Last summer Julia Guarch ’15 and five other Lafayette students participated in a special program through which they held internships with area nonprofits (hers was with the Nurture Nature Center) and attended weekly sessions that included presentations by local nonprofit leaders, round-table discussions, and workshops. Those sessions, known collectively as the Leadership Development Program, convinced Julia that “as long as you have a will and the passion, anyone can make a difference” and inspired her to “want to be an advocate for change.”
In thinking about the lessons Julia learned, I reflected on how the leadership-oriented experiences from which my undergraduate friends and I benefited helped shape our lives and careers. At the time, I never thought of serving as head resident adviser in McKeen Hall, being elected president of the honor society for government and law majors, or accepting extra responsibilities as captain of the wrestling team as helping me acquire skills I would use later in life. My peers who held leadership positions on campus also were not focusing on the lifelong value of those opportunities—but all of us continue to benefit from them.
Of all the student leaders I remember from my four years on campus, Doug Campbell ’86 provides the most inspiring example of someone whose passion for a cause transformed him into a lifelong “advocate for change.” I recall how impressed I was by Doug’s commitment to help Father Tom Hagan, Lafayette’s Catholic chaplain, address the needs of Easton’s homeless population. It was never too early for Doug and Father Tom to head down College Hill to serve a hot meal or offer an encouraging word to someone in need. Soon they extended their reach to Haiti, where they now have spent more than 25 years helping to educate, house, feed, and give a sense of hope and purpose to the residents of Port-au-Prince’s Cite Soleil, Haiti’s largest and most impoverished slum.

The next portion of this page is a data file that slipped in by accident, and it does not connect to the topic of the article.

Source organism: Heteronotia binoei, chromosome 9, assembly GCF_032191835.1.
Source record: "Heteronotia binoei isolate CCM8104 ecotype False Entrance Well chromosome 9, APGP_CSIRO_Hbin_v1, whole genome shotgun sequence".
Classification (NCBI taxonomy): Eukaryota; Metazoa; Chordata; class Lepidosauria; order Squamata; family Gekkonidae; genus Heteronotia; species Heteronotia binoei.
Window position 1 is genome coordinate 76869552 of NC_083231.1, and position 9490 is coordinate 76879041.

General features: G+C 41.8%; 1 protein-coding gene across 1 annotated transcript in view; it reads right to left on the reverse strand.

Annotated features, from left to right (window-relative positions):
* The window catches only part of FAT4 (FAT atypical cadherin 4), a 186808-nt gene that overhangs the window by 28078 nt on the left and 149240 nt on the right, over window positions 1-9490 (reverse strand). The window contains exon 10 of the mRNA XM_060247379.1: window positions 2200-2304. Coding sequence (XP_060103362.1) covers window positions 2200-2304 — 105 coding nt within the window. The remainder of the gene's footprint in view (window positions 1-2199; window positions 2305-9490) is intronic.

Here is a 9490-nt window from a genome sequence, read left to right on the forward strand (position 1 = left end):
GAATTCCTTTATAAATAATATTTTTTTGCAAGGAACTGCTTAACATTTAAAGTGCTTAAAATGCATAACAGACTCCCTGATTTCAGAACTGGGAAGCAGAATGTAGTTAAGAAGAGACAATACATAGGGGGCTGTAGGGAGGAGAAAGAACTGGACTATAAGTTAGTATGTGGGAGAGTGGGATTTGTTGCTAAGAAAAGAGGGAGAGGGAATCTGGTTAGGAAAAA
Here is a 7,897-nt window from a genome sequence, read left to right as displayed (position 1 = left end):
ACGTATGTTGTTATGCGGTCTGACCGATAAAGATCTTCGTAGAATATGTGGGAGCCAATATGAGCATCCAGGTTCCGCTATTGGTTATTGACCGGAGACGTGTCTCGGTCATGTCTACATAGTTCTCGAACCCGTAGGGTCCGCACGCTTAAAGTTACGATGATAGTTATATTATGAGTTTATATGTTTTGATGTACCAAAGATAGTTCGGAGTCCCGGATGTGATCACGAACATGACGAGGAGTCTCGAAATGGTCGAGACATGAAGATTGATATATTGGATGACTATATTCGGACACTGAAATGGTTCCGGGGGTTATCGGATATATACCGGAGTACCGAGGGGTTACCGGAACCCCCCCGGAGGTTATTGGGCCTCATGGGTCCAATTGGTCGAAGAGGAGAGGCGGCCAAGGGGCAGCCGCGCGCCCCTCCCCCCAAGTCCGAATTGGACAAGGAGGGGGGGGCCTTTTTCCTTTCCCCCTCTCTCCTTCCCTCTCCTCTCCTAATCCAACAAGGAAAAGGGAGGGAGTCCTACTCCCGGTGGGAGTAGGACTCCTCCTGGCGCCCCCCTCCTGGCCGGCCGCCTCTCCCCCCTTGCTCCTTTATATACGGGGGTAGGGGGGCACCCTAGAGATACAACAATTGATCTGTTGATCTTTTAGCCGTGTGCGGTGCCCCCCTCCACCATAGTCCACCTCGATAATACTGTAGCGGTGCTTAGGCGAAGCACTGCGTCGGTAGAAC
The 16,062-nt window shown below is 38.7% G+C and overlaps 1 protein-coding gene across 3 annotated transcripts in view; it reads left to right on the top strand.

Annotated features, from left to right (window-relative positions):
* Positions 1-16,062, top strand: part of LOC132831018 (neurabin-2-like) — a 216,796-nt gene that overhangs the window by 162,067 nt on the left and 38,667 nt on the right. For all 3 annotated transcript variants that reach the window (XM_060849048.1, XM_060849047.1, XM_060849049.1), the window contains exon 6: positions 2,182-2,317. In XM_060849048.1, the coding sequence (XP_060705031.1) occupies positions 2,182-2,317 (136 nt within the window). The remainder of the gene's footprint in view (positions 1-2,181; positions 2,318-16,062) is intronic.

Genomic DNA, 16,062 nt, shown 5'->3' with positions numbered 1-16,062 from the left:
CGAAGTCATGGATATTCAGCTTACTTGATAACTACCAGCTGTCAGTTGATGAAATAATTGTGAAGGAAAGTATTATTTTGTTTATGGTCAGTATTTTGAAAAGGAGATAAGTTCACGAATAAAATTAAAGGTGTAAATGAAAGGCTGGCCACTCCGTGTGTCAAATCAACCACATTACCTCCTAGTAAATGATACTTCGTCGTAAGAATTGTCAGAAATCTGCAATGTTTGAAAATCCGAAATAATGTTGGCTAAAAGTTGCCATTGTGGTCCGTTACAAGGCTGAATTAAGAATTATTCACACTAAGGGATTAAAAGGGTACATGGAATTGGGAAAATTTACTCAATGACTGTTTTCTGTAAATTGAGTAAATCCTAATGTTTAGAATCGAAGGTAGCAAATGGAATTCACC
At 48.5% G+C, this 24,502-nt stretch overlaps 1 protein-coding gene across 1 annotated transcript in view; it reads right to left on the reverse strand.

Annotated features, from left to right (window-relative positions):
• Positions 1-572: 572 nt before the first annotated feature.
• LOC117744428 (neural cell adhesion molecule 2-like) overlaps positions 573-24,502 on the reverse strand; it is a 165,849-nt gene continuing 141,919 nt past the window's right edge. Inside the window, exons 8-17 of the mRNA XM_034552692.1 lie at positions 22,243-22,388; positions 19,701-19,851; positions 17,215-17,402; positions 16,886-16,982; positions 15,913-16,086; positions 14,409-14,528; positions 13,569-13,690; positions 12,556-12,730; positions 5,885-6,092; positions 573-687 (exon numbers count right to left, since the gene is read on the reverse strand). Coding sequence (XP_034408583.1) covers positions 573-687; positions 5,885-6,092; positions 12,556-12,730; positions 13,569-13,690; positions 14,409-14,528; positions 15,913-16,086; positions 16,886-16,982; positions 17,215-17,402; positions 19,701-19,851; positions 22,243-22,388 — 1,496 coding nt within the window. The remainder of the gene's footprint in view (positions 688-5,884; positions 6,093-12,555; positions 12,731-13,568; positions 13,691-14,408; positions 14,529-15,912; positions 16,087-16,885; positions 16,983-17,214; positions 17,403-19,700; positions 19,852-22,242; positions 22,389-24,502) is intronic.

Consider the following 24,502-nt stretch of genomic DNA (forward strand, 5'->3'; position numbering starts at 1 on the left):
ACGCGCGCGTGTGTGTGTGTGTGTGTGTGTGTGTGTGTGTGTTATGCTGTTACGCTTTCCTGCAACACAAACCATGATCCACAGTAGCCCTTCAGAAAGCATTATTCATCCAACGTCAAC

Our student leaders have, as alumni, achieved positions of leadership in every field of endeavor. When I walk through the admissions suite here in Markle Hall, I often see prospective students reading, with obvious interest, the profiles of some of our most successful alumni, women and men who have excelled in areas ranging from government service (Ambassador Marcia Bernicat ’75 and former Secretary of the Treasury William E. Simon ’52) to athletics (legendary Princeton basketball coach Pete Carril ’52 and George Barclay, 1896, the inventor of the football helmet). Leaders in the fields of law, education, health care, arts and entertainment, the military, and business and finance also are featured.
Undergraduates like Julia Guarch are already making a difference. We should all be proud of our college for providing her—and generations of other students —with opportunities to develop into leaders who will ultimately have an impact on their professions, their communities, their nation, and their world.
James W. Dicker ’85
Development and College Relations